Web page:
Video

    Video Microcephaly's Connection to Zika: Guilty Until Proven Innocent

    The Zika virus rarely causes problems for the people who get it, but it seems to be having a devastating impact on babies whose mothers are infected with Zika. VOA's Carol Pearson has more.
    Video

    Video Solar Innovation Provides Cheap, Clean Energy to Kenya Residents

    In Kenya, a company called M-Kopa Solar is providing clean energy to more than 300,000 homes across East Africa by allowing customers to "pay-as-you-go" via their cell phones. As Lenny Ruvaga reports from Kangemi, customers pay a small deposit for a solar unit and then pay less than a dollar a day to get clean energy to light up their homes or businesses.
    Video

    Video Stunning Artworks Attract Record Crowds, Thanks to Social Media

    A new exhibit at the oldest art museum in America is shattering attendance records. Thousands of visitors are lining up to see nine giant works of art that have gotten a much-deserved shot of viral marketing. The 150-year-old Smithsonian American Art Museum has never had a response quite like this. VOA's Julie Taboh reports.
    Video

    Video Apprenticeships Put Americans on Path Back to Work

    Trying to get more people into the U.S. workforce, the Obama administration last year announced $175 million in grants towards apprenticeship programs. VOA White House correspondent Aru Pande went inside one training center outside of Washington that has gained national recognition for helping put people on the path to employment.
    Video

    Video New Material May Reduce Concussion Effects

    As the 2016 National Football League season reaches its summit at the Super Bowl this coming Sunday (2/7), scientists are trying to learn how to more effectively protect football players from dangerous and damaging concussions. Researchers at Cardiff and Cambridge Universities say their origami-based material may solve the problem. VOA’s George Putic reports.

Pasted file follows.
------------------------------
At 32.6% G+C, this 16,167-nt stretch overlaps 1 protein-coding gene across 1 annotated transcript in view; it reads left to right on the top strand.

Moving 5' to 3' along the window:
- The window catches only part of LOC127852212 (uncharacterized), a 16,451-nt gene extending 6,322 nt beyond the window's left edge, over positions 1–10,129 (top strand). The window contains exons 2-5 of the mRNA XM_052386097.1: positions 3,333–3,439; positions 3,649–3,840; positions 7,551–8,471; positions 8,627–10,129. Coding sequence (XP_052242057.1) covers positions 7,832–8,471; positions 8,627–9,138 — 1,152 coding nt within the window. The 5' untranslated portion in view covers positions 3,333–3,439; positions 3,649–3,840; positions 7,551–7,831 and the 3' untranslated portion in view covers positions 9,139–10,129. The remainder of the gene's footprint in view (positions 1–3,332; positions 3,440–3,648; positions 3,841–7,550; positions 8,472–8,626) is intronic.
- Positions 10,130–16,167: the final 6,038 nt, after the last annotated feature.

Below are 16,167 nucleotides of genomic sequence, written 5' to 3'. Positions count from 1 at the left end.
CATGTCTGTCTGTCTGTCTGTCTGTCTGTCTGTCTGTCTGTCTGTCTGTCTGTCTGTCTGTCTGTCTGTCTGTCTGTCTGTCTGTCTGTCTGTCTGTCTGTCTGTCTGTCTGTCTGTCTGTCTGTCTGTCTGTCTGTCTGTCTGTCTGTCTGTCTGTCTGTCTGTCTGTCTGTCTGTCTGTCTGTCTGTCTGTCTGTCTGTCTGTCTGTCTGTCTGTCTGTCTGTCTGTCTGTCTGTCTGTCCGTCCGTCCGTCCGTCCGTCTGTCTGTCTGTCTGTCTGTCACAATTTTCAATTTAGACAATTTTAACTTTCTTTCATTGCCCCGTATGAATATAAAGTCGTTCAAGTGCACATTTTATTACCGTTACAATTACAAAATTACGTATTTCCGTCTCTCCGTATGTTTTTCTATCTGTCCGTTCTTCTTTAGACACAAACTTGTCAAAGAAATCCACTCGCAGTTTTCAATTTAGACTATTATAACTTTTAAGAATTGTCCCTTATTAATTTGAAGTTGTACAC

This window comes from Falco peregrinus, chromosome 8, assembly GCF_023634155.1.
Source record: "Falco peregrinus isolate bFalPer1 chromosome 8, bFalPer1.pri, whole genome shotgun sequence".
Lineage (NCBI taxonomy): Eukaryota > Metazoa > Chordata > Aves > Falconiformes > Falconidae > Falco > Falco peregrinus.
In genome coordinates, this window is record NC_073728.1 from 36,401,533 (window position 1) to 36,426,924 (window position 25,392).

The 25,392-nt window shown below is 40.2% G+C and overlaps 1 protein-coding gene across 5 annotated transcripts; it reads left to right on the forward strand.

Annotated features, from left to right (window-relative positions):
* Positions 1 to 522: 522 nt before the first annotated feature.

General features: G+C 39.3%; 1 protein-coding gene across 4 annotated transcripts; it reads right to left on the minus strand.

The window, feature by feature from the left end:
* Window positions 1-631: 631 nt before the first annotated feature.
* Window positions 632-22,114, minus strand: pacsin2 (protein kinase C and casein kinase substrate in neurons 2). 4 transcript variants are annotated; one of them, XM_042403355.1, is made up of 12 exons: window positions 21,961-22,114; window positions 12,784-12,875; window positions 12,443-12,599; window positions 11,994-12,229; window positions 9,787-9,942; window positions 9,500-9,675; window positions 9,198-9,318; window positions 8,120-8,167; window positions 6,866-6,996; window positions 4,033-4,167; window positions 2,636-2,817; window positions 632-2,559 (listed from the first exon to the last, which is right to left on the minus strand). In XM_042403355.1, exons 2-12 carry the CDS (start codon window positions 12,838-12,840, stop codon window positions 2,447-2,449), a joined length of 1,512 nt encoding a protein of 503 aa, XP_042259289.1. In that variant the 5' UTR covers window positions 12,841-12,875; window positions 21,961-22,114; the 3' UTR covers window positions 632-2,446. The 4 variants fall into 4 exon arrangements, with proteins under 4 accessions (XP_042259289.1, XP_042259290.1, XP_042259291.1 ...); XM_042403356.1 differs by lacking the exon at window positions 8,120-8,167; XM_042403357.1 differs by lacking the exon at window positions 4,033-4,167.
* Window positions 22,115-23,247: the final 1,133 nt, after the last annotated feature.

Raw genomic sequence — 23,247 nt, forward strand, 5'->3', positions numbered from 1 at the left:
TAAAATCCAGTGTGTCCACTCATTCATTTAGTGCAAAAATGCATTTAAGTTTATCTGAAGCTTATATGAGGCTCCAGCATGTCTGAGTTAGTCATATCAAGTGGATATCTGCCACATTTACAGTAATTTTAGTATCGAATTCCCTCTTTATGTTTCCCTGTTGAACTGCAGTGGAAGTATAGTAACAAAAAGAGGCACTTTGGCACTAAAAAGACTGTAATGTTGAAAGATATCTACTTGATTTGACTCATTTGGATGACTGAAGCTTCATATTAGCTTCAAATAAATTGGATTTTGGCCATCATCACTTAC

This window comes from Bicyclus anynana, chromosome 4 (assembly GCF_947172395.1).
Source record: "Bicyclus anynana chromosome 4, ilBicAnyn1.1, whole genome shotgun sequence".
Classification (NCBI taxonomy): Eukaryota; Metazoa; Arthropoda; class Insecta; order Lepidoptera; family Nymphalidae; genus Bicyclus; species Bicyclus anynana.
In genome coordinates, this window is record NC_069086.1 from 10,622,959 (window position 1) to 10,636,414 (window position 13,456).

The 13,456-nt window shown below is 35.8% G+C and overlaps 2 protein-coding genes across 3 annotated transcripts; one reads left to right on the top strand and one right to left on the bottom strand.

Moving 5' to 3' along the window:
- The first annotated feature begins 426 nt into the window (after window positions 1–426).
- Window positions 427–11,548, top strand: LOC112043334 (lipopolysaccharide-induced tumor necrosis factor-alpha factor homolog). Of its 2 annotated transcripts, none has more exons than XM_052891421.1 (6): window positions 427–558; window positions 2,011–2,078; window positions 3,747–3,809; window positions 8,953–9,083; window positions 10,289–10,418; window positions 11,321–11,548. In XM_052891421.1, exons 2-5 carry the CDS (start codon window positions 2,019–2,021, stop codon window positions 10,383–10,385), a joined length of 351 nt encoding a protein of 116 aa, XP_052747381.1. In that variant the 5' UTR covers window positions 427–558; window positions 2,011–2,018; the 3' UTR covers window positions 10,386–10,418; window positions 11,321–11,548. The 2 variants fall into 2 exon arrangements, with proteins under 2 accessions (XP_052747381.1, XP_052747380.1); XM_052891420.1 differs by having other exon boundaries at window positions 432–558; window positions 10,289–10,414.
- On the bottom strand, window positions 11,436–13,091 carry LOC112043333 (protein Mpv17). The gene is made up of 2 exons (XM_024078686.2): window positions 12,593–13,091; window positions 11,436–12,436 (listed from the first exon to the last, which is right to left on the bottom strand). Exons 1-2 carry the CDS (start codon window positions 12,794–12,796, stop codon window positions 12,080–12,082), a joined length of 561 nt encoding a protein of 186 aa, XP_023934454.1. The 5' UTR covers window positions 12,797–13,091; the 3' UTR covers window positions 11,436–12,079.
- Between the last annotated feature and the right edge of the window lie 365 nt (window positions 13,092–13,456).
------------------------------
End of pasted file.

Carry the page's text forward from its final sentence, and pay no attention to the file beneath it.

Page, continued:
Video

    Video Saudi Arabian Women's Sports Chip Away at Stereotypes

    Saudi Arabian female athletes say that sports are on the front line of busting traditions that quash women’s voices, both locally and internationally. In their hometown of Jeddah, a group of basketball players say that by connecting sports to health issues, they are encouraging women and girls to get out of their homes and participate in public life. VOA’s Heather Murdock reports.
    Video

    Video A Year Later, Fortunes Mixed for Syrians Forging New Lives in Berlin

    In April of last year, VOA followed the progress of six young Syrian refugees -- four brothers and their two friends -- as they made their way from Libya to Italy by boat, and eventually to Germany. Reporter Henry Ridgwell caught up with the refugees again in Berlin, as they struggle to forge new lives amid the turmoil of Europe's refugee crisis.
    Video

    Video Zika Virus May be Hard to Stop

    With the Zika virus spreading rapidly, the World Health Organization Monday declared Zika a global health emergency. As Alberto Pimienta reports, for many governments and experts, the worst is yet to come.